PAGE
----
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Q: Household Appliances as Heaters ( Answered 5 out of 5 stars,   5 Comments )
Subject: Household Appliances as Heaters
Category: Science > Physics
Asked by: carla1-ga
List Price: $20.00
Posted: 08 Dec 2002 14:28 PST
Expires: 07 Jan 2003 14:28 PST
Question ID: 121507
This one stems from a dinner table conversation. Firstly, in
theoretical terms, the issue was distilled down to the following
experiment: take two identical sealed boxes which, for the sake of the
experiment, are perfectly insulated: they do not let heat, sound, or
other energy escape. In one box place a 100W heater, in the other a
fan that consumes 100W when running. After N minutes, measure average
temperature inside the boxes: are they equal? Does the difference
between convected / conducted / radiated heat affect the result?

Secondly, in practice: assume you have an electrically-heated house
with overhead fans providing excellent air circulation and curtains to
prevent loss of energy as radiated light. Discuss the claim that, in
winter, keeping the lamps and TV on is (virtually) as energy efficient
as leaving them off, on the grounds that lamps creates heat and light
(which is absorbed by dark surfaces and converted to heat) and a TV
produces heat, light and sound (which bounces around inside the house
until it is eventually absorbed and converted to heat by various
materials). Any heat thus provided reduces the requirement for
electric heating, the cost per watt of which is identical.
Subject: Re: Household Appliances as Heaters
Answered By: haversian-ga on 09 Dec 2002 20:00 PST
Rated:5 out of 5 stars
Hello Carla.

Izzard is partly correct.  Insulation in houses is designed to capture
heat energy.  Mostly it does this by containing the air (limiting
convection of heat), blocking light (limiting radiation of heat), and
by insulating (limiting conduction).  The only material difference
between your house and your hypothetical box is that insulation - the
box is assumed to be a perfectly insulated system.

Radio waves penetrate houses just fine, which is why your radio works.
 So, any energy radiated as radio waves (or X-rays, gamma rays, etc.)
will exit the house.  Sound waves also exit the house to some extent
(but how much quieter does your stereo sound just outside the house,
outside the room it's in? - that quietness is because your house
absorbed the rest of the energy).  Light can exit the house through
windows, but light which hits walls is absorbed depending on the color
of the wall.

Fortunately (for the purposes of this discussion), appliances whose
purpose is *not* to produce heat are hideously inefficient.  Consider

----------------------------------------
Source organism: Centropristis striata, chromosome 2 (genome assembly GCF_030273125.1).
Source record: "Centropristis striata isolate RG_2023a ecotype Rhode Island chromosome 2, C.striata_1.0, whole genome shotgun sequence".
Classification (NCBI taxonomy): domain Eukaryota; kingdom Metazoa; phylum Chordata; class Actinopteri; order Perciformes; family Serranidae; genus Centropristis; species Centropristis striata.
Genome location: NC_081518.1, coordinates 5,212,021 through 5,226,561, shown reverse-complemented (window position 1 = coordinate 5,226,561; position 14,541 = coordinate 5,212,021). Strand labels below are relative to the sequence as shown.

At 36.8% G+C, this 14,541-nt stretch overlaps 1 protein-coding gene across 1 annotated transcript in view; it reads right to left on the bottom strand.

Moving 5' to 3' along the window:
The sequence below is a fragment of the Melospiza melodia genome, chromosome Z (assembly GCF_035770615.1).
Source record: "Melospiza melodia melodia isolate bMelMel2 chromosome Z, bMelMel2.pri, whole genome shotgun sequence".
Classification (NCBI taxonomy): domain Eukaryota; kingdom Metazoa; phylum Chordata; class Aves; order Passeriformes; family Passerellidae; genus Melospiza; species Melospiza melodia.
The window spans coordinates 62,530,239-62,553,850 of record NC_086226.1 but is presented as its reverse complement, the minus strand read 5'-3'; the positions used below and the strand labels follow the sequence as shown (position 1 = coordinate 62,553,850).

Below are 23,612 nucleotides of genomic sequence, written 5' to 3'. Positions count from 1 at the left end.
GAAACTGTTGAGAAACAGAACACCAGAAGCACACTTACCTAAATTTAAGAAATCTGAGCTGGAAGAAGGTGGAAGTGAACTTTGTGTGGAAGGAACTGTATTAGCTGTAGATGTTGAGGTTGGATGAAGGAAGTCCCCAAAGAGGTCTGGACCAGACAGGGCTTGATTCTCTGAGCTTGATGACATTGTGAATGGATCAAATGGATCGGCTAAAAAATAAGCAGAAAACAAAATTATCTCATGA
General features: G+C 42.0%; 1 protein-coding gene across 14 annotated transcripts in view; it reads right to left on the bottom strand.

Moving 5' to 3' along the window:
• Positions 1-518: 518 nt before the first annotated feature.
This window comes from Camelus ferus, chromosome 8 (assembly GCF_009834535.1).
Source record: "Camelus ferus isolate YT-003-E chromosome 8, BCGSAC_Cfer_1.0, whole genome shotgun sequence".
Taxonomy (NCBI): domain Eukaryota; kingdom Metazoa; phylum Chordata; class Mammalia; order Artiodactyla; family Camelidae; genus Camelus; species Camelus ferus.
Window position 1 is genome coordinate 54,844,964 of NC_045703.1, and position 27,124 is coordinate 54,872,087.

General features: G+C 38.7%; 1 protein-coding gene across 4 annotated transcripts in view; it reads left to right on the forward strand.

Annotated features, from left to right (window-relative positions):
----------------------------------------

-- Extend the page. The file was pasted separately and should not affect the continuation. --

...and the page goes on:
a computer, for example.  Your computer probably has a 300W power
supply in it, but the only work it does is computation (and moving
some air around with fans), which takes very little energy.  The vast
majority of the power consumed is wasted, converted directly into
heat, as all those electrons smash mercilessly into metal atoms in
tiny wires and make them vibrate faster.  Your stereo probably gets
almost painfully hot.  An incandescent light bulb, even a low-wattage
one, can burn you.  The two 15-watt fluorescents in my desk lamp here
even manage to be quite warm after an hour or so.  If you would like
to know about how efficient a sampling of appliances are, please
request an answer clarification and I'll get you one.

Now that we have covered the majority of the energy consumed, which
becomes heat directly, we need only consider what remains.  Light
bounces around and is largely absorbed by the paint on your walls, and
some goes out through windows.  Sound is absorbed by the insulation in
your walls, and some is let through.  There's not much radio or other
radiation emitted by appliances, as most that would be emitted is
absorbed by shielding in the appliances themselves.  In short, fairly
little energy is lost from your house through these means.  Vastly
more energy flows down the drain as hot water every time you take a
shower, do the dishes, or do your laundry.

The energy efficiency of heating with appliances versus heating with
gas burners is about the same.  The money efficiency though is
somewhat different - 100KW worth of electricity costs more than 100KW
of natural gas, coal, or heating oil.

You might also consider the environmental impact (which I assume
sparked this dinner discussion) of the way those 100KW are obtained. 
The electricity is generated by burning coal, oil, or natural gas, or
by solar, wind, tidal, geothermal, or nuclear sources.  The first
three are the big ones in terms of amount of energy generated. 
Burning coal to heat water to generate electricity to power a stereo
to heat a room is fairly inefficient - it's much better to burn coal
to heat the room.

If you would like elaboration on any part of what I have said, please
request an answer clarification, and I will be happy to oblige.


Request for Answer Clarification by carla1-ga on 09 Dec 2002 22:08 PST
Thank you very much, haversian. your answer is extremely lucid and
basically exactly what I was looking for. There are, however, three
small points I'd request you to elaborate on, and I'd like to add a
final comment as clarification, too.

Firstly, our dinner table "bet" (although that's too strong a word)
was actually about the first (theoretical) part of the question. I
realize that there seems to be a consensus on the issue, but a brief
formal answer to that part of the question would be appreciated.

Secondly, although I appreciate it can hardly be an accurate answer
without months of research, I would ideally like to know, within an
order of magnitude or so, how much less efficent you would guess an